Here’s how much money top directors earn in South Africa

Professional services company PwC has published its report on South African non-executive directors for 2021, highlighting how much top board members are earning in the country right now.

The report focuses primarily on publicly available information, sourced from the JSE, AltX, the FTSE 100, the FTSE 250 and other stock exchanges.

As directors’ fees rarely follow a standard distribution curve, PwC used quartile/percentage range rather than averages.

In an analysis of the data, PwC said it is difficult to gauge how the Covid-19 pandemic has impacted executive salaries in South Africa, as it has impacted different industries to varying extents.

“The response to this impact has been that some non-executive directors took a temporary or permanent reduction in fees, or did not receive increases,” it said.

“By contrast, Covid-19 may have resulted in additional meetings and the associated payment of ad-hoc fees for such meetings may have countered the effect of fee suppression in some instances.”

The pandemic has also led to the movement of companies between large cap, medium cap and small cap categories which might distort the analysis slightly.

Because of these changes and other factors, PwC said that the data should be for information purposes only and not for benchmarking.


Chairperson

An examination of all fees paid to JSE and AltX non-executive directors shows that the average salary was R1.89 million for chairpersons.

“The role of a chairperson is time-consuming as it includes work carried out between scheduled meetings, representing the organisation externally, and interacting with fellow board members and employees,” PwC said.

Deputy chairperson 

An examination of all fees paid to JSE and AltX non-executive directors shows that the average salary was R1.28 million for deputy chairpersons.

“It is essential that the chair and the deputy chair have a good working relationship and understand their roles to ensure that duplication or confused direction does not occur,” PwC said.

Lead independent director

An examination of all fees paid to JSE and AltX non-executive directors shows that the average salary was R1.06 million for lead independent directors.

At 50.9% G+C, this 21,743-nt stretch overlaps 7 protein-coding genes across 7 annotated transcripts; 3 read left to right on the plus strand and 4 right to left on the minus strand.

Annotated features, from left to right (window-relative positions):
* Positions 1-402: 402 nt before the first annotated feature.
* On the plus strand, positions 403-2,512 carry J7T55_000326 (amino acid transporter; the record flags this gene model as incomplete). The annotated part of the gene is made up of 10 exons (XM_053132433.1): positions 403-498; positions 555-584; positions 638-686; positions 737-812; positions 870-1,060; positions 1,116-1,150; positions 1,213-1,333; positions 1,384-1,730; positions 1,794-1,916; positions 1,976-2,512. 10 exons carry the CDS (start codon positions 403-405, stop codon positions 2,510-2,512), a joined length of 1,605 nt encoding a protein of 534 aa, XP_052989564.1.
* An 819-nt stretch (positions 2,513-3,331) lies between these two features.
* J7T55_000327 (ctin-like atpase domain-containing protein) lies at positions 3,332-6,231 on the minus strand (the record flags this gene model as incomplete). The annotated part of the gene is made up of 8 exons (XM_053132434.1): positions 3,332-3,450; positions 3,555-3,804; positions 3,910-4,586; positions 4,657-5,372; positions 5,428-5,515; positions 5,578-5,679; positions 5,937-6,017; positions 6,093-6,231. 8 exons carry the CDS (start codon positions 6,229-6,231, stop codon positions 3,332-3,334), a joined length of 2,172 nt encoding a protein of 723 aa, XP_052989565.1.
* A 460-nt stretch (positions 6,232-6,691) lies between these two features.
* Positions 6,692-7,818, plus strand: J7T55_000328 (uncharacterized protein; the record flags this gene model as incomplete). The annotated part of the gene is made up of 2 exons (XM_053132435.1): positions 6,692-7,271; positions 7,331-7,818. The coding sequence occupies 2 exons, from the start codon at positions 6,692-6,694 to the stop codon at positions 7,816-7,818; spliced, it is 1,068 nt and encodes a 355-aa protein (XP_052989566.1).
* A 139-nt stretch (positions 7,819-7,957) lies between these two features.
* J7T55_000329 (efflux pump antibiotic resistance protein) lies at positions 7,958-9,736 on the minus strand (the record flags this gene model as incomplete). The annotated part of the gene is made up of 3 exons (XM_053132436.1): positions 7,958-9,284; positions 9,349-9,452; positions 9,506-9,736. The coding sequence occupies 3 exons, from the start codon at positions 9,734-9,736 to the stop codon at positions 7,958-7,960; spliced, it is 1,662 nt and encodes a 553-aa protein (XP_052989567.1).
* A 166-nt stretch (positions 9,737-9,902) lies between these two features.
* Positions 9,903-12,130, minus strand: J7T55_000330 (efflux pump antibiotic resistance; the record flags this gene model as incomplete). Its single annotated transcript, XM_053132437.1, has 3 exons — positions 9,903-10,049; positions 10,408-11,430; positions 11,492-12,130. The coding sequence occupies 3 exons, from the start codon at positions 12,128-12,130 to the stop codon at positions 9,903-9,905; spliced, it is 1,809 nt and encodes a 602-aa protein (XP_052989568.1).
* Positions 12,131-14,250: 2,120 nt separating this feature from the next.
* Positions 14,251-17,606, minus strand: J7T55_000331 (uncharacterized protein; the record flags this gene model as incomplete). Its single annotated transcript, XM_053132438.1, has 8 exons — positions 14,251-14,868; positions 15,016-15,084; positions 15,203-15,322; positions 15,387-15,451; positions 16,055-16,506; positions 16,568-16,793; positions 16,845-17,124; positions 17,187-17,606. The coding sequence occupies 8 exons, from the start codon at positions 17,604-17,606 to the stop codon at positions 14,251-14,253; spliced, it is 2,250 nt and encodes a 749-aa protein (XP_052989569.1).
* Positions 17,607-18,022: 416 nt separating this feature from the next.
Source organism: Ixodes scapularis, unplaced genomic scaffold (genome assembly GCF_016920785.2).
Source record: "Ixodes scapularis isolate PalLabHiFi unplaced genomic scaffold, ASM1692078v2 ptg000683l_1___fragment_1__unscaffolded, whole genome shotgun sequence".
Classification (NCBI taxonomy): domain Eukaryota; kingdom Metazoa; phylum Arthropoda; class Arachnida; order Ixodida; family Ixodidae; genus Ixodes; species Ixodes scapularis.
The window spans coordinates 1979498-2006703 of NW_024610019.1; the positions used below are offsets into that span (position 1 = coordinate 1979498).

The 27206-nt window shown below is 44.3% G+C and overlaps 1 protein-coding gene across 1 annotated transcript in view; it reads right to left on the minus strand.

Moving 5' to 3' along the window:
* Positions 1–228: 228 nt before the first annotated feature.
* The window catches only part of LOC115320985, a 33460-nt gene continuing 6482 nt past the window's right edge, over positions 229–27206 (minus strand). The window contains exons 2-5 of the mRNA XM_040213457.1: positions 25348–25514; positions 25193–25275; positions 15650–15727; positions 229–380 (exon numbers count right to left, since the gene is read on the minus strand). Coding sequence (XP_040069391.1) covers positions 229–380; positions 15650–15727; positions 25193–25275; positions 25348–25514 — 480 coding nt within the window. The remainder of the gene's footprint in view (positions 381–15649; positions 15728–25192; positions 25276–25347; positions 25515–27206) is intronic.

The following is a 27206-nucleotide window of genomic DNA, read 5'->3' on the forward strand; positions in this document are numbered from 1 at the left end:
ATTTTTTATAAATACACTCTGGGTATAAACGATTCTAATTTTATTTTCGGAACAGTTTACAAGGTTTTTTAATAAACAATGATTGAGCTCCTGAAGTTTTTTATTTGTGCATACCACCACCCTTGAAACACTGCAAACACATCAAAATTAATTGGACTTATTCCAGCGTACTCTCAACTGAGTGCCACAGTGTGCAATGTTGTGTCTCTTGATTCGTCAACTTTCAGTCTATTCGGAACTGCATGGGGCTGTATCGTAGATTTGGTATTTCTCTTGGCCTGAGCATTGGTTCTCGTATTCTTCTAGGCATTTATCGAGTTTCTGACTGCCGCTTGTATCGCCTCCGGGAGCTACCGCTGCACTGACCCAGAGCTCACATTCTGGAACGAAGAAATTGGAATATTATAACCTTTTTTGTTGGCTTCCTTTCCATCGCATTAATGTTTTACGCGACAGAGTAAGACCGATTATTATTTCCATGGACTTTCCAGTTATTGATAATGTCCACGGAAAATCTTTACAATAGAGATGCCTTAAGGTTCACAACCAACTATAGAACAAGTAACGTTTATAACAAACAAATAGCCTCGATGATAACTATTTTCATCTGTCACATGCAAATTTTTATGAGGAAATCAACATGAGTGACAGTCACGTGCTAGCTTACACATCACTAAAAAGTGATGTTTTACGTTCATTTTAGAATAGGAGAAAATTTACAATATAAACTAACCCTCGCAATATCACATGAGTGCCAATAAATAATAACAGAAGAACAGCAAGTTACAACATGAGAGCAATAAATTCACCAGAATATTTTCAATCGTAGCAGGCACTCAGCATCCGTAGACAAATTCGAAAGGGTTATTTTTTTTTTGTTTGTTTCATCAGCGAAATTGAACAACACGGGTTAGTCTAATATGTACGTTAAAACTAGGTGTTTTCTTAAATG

The lead independent director is required to preside at all meetings of the board at which the chairperson is not present or where the chairperson is conflicted.

Their duties include calling meetings of the independent directors, where necessary, and serving as the principal liaison between the independent directors and the chairperson.

Their responsibilities would also include liaising with major shareholders if requested by the board in circumstances in which the chairperson is conflicted.

Non-executive director

An examination of all fees paid to JSE and AltX non-executive directors shows that the average salary was R1.04 million for non-executive directors.

Non-executive directors are required to make up the majority of a board’s membership and should preferably be independent, PwC said.

 

Super-caps

While the above data provides an overview of the average salaries across the JSE, board members at ‘super-cap’ companies  – making up the top 10 of the JSE – can expect to earn substantially more.

In 2019 these companies included:

  • AB InBev;
  • Prosus;
  • British American Tobacco;
  • Naspers;
  • Glencore;
  • BHP Billiton;
  • Richemont;
  • Anglo American;
  • Vodacom Group Ltd.

PwC’s data shows that the average salary for a chairperson at a super cap is R12 million, while the average salary for a non-executive director at a super cap company is R3.64 million.


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Here’s how much money top directors earn in South Africa